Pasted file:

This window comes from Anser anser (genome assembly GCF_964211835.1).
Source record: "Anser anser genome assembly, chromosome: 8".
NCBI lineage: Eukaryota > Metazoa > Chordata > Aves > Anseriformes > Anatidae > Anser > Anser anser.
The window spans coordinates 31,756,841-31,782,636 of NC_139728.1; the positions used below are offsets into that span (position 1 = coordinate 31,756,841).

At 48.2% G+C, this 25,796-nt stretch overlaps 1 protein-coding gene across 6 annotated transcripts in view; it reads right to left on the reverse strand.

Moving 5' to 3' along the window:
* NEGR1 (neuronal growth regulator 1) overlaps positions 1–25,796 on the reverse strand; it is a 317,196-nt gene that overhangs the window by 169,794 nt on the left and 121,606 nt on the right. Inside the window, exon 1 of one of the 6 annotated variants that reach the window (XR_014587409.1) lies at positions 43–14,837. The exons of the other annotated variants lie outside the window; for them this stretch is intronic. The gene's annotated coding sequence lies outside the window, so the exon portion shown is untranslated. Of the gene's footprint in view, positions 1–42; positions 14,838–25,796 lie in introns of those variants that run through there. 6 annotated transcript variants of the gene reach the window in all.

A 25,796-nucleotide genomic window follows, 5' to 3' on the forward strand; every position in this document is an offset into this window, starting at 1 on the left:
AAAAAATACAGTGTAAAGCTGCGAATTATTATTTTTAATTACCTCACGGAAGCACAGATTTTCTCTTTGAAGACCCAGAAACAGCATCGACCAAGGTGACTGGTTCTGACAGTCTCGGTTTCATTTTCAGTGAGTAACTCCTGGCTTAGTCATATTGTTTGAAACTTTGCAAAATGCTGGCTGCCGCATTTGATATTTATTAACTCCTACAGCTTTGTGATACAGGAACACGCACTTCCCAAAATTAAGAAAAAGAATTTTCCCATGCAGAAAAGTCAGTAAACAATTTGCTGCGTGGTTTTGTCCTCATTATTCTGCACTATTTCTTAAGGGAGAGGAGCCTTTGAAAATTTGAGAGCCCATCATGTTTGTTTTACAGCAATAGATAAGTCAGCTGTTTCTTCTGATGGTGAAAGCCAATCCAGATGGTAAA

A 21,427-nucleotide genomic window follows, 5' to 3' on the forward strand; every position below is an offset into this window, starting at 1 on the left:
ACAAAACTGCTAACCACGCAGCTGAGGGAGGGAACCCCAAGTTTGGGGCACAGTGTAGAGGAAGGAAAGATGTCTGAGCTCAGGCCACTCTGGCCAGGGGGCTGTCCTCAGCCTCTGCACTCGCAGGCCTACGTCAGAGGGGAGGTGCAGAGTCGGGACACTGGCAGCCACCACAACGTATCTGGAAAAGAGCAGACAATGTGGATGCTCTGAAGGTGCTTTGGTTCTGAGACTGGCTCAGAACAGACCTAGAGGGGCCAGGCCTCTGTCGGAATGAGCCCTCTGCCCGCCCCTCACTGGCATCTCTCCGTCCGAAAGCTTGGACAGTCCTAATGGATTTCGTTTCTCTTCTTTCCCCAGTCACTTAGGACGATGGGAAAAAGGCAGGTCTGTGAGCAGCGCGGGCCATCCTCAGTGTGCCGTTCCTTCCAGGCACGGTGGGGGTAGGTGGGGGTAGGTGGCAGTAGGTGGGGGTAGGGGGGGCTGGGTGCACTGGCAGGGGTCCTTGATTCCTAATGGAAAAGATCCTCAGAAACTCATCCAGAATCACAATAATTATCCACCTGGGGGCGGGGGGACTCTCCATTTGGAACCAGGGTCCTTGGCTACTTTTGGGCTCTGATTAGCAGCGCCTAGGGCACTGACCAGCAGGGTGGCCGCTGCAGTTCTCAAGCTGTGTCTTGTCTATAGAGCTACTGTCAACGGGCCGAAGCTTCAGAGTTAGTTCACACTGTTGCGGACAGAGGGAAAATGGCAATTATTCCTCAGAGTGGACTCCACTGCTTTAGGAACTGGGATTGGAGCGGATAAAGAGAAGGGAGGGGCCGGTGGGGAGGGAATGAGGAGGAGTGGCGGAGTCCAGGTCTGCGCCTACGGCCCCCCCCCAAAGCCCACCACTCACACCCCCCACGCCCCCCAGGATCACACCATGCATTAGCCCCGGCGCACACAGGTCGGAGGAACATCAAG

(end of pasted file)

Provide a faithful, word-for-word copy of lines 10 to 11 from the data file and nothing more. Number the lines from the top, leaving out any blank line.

A 21,427-nucleotide genomic window follows, 5' to 3' on the forward strand; every position below is an offset into this window, starting at 1 on the left:
ACAAAACTGCTAACCACGCAGCTGAGGGAGGGAACCCCAAGTTTGGGGCACAGTGTAGAGGAAGGAAAGATGTCTGAGCTCAGGCCACTCTGGCCAGGGGGCTGTCCTCAGCCTCTGCACTCGCAGGCCTACGTCAGAGGGGAGGTGCAGAGTCGGGACACTGGCAGCCACCACAACGTATCTGGAAAAGAGCAGACAATGTGGATGCTCTGAAGGTGCTTTGGTTCTGAGACTGGCTCAGAACAGACCTAGAGGGGCCAGGCCTCTGTCGGAATGAGCCCTCTGCCCGCCCCTCACTGGCATCTCTCCGTCCGAAAGCTTGGACAGTCCTAATGGATTTCGTTTCTCTTCTTTCCCCAGTCACTTAGGACGATGGGAAAAAGGCAGGTCTGTGAGCAGCGCGGGCCATCCTCAGTGTGCCGTTCCTTCCAGGCACGGTGGGGGTAGGTGGGGGTAGGTGGCAGTAGGTGGGGGTAGGGGGGGCTGGGTGCACTGGCAGGGGTCCTTGATTCCTAATGGAAAAGATCCTCAGAAACTCATCCAGAATCACAATAATTATCCACCTGGGGGCGGGGGGACTCTCCATTTGGAACCAGGGTCCTTGGCTACTTTTGGGCTCTGATTAGCAGCGCCTAGGGCACTGACCAGCAGGGTGGCCGCTGCAGTTCTCAAGCTGTGTCTTGTCTATAGAGCTACTGTCAACGGGCCGAAGCTTCAGAGTTAGTTCACACTGTTGCGGACAGAGGGAAAATGGCAATTATTCCTCAGAGTGGACTCCACTGCTTTAGGAACTGGGATTGGAGCGGATAAAGAGAAGGGAGGGGCCGGTGGGGAGGGAATGAGGAGGAGTGGCGGAGTCCAGGTCTGCGCCTACGGCCCCCCCCCAAAGCCCACCACTCACACCCCCCACGCCCCCCAGGATCACACCATGCATTAGCCCCGGCGCACACAGGTCGGAGGAACATCAAG